I remember lycos because of the media player associated with it - there were some interesting plugins; the visualisation down the rabbit hole being my favourite.

Also, I still type babelfish.altavista.com and get redirected to yahoo's translator because I never saw another memorable translator URL

0
0

AT Strings

As we reminiscing the modem days, dont forget flashing up USR modems to unlock their full potential (thanks USR) or screwing about with AT strings to get a bit better through put on what ever bbs.

Ahhh the hours spent in the draw creating some ansi animation that lasted for a full 5 seconds lolz.

Oh and dont forget ICE Z Modem Protocol, (wooot, two way chat and a download on the go).

And being envious of the guys with multi node ring downs and hoping your mum wouldn't cut you of by picking up the phone.

Ahhh wipes tear from the eye, those were the days.

1
0

Re: AT Strings

They've never gone away mate! I was using them just the other month to get those Huawei 3G Dongles going on various android devices... Blast from the Past.

Used to get on the "information superhighway" via a local bbs who had something silly like 10 Line Ring Down, It was a Text Only affair at 28.8, Actually nothing much changes because I was using Lynx on the RaspPi just yesterday and 3UK data connectivity feels like dialup sometimes. :)

0
0

I used to use Lycos on Windows98.

Im only 29 but typing that made me feel reeeeealy old :/

0
0
Bronze badge

Re: I used to use Lycos on Windows98.

God, I'm sorry. I hope you used something other than IE as your browser at least.

I at least had the good sense to use Windows 2000, I'm not much older than you either. But anyway I was also a Lycos user and it feels like it was an eternity ago. But hell, there are probably people still trying to find me based on my old Lycos email address.

And wasn't Snap something that NBC wound up with until they discontinued the name? I seem to recall a commercial they did at Hoover Dam talking about how powerful their search engine was in about 1997 or so.

0
1
Facepalm

But what about the analogue search engine - Internet Yellow Pages?

Yes, I admit I actually bought this sometime in the early/mid nineties. Back when Powell's operated the Technical Book Store. You want to look something up on the internet? Here, look in this BOOK... :)

Here's a later edition from Amazon: http://www.amazon.com/Riders-Official-World-Yellow-Pages/dp/1562056220/ref=sr_1_1?s=books&ie=UTF8&qid=1355848904&sr=1-1&keywords=1562056220

2
0

Ah! Altavista

To this day, whenever I need a translation, I always type in "babelfish.altavista.com" in my browser's address bar.

Ah! Those were the days.

2
0

I remember Altavista was my primary source of 10 second Jenna Jameson clips as a youth.

Those were they days *sniffle*

1
0
Black Helicopters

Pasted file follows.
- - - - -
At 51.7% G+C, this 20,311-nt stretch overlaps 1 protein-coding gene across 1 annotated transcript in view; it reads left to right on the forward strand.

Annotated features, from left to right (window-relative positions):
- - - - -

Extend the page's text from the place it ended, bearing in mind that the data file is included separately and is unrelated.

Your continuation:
Lycos!

First time I came across Lycos was when they were just a basement poster session at the 3rd International WWW Convention at Darmstadt, in 1995! Seems a shame that (almost) everyone seems to have forgotten them now.

Title of one paper from that convention: "Chapter 6, In which Pooh proposes improvements to Web authoring tools, having seen said tools for the Unix platform."

[Black helicopter, just 'cos it looks like a splatted spider.]

1
0
Anonymous Coward

How about Google?

Before it too was taken over by the suits.

0
1
Unhappy

I miss the random link

AltaVista, I believe it was, used to have a feature where you could request a random link in one of 9 categories that included "Science", "Games", and "Elvis Sightings". I found some fascinating stuff that way...

0
0
Happy

Ah, Infoseek

Infoseek has a special place in my heart for being the first search engine ever to refer someone to one of my Web pages.

1
0

AltaVista Desktop search

I'm fairly sure they were the first to deliver a desktop search that was usable too. I relied on it for years, till it sank with the rest of its efforts.

Yahoo had it's moment of glory too. You could probably argue, well maybe, that it was ahead of its time with its API's. Shame it forgot about sharing it's innovations, like Amazon do nowadays, it could have been ahead of the pack.

0
0
Bronze badge
Pint

Re: AltaVista Desktop search

They also had OK VPN tunnel software as well IIRC

0
0
h3
Bronze badge

Google did do it properly. But more and more recently it is regressing. (Starting to do the irritating things that were the main reason that it was good.)

The god awful black bar / making it lots of effort to change search parameters (Combared to when they were by the side) / automatically signing you up to youtube (And associated spam message) if you accidentally click on a link when you are logged in.

(Bing doesn't yet seem to actively trick you into doing anything. (Unlike Facebook (the worst) and now Google.)

1
1
Bronze badge

(Are you (writing) in some (LISP-influenced (dialect)) of English?)

3
0

Page:

This topic is closed for new posts.